Of 1,374 stocks and exchange-traded funds in my analytical universe, 51 broke beyond their 20-day price channels, 43 to the upside and eight to the downside.
Nine symbols survived initial screening, seven having broken out to the upside and two to the downside. One of the bear signals occurred on the first trading day after an earnings announcement and so comes under my Reset Day rules (see the table below).
No symbols appearing on my supplemental list of innovative companies gave bull signals.
I shall do further analysis on Friday, Nov. 7.
Earnings season began Oct. 8 with the announcement by AA and runs about six weeks. Under the exclusion rule that forbids me from opening new positions in stocks within 30 days of an earnings announcement, increasing numbers of symbols will be removed from my prospective trades list during initial screening.
The lists are sorted in descending order by average yield. Regular rules means that confirmation will require trading above the 20-day price channel breakout level.
First-round survivors: Earnings or dividend rules
The lists are sorted in descending order by average yield. Rules for a breakout immediately following an earnings announcement require that confirmation on the following trading day, Reset Day, require that the price be beyond the Reset-Day 20-day price channel. A breakout following a stock going ex-dividend must be confirmed on the fifth trading day after ex-dividend day.
The stocks in my analytical universe all have analyst coverage through the stock-ranking company Zacks Investment Research. Not all of the exchange-traded funds are so covered.
I screen the symbols for historical odds of a profitable signal in the direction of the breakout for the past 12 months.
For symbols whose odds of success are greater than 50%, I next screen for the absence of an earnings announcement within the next 30 days.
For bear signals, I also screen to ensure the ability to do a trade because of the presence of options, without yet passing judgment on whether those options are liquid enough to support a trade.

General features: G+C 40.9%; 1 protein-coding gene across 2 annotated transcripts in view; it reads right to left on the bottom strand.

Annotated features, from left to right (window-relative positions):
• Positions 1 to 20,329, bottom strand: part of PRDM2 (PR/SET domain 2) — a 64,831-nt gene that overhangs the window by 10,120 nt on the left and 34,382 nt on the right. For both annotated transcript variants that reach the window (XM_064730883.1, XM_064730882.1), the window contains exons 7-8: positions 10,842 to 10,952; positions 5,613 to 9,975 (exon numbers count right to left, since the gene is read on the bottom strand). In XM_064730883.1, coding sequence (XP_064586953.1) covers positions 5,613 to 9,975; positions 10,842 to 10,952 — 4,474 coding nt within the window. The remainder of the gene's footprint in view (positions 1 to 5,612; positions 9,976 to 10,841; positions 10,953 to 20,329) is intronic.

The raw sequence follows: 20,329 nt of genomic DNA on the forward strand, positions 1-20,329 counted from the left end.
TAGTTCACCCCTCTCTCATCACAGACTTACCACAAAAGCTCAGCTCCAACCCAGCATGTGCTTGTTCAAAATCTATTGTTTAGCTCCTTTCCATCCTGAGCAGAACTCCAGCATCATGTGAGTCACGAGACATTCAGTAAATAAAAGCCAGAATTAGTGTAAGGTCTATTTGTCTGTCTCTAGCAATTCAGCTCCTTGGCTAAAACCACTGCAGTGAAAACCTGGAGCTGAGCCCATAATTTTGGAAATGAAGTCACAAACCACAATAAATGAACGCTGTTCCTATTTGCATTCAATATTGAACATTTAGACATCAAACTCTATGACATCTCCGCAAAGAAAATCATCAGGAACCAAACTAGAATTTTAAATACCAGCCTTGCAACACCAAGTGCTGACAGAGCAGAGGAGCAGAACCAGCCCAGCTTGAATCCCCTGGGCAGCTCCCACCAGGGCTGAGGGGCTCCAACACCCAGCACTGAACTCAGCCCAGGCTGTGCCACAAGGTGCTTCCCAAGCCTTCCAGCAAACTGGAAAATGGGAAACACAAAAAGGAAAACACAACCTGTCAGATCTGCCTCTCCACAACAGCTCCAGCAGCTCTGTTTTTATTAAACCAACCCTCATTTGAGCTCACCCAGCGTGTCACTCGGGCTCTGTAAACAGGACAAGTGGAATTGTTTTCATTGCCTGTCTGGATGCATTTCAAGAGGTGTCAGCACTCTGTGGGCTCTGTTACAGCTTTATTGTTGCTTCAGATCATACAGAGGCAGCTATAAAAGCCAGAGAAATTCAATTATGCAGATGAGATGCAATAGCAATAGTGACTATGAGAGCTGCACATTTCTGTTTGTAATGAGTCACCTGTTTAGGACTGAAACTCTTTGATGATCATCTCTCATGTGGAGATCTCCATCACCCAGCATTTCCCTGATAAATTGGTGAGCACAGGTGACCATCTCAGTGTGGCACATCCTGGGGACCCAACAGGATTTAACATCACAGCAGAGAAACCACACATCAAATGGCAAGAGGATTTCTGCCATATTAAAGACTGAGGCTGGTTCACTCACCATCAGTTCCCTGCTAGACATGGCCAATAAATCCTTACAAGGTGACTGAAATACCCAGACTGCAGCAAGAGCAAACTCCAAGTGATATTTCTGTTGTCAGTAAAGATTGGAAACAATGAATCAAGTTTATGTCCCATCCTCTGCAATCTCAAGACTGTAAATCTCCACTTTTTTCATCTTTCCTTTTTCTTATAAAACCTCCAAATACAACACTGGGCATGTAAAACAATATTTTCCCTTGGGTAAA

I sort by the results in descending order by the average yield on signals in the direction of the breakout in preparation for the second round of analysis after the opening bell.
-- Tim Bovee, Portland, Oregon, Nov. 7, 2014
My shorter-term trading rules can be read here. And the classic Turtle Trading rules on which my rules are based can be read here.
Elliott wave analysis tracks patterns in price movements. The principal practitioner of Elliott wave analysis is Robert Prechter at Elliott Wave International. His book, Elliott Wave Principle, is a must-read for people interested in this form of analysis, as is his most recent publication, Visual Guide to Elliott Wave Trading.
Several web sites summarize Elliott wave theory, among them, Investopedia, StockCharts and Wikipedia.
Tim Bovee, Private Trader tracks the analysis and trades of a private trader for his own accounts. Nothing in this blog constitutes a recommendation to buy or sell stocks, options or any other financial instrument. The only purpose of this blog is to provide education and entertainment.
No trader is ever 100 percent successful in his or her trades. Trading in the stock and option markets is risky and uncertain. Each trader must make trading decision decisions for his or her own account, and take responsibility for the consequences.License
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Based on a work at www.timbovee.com.Tss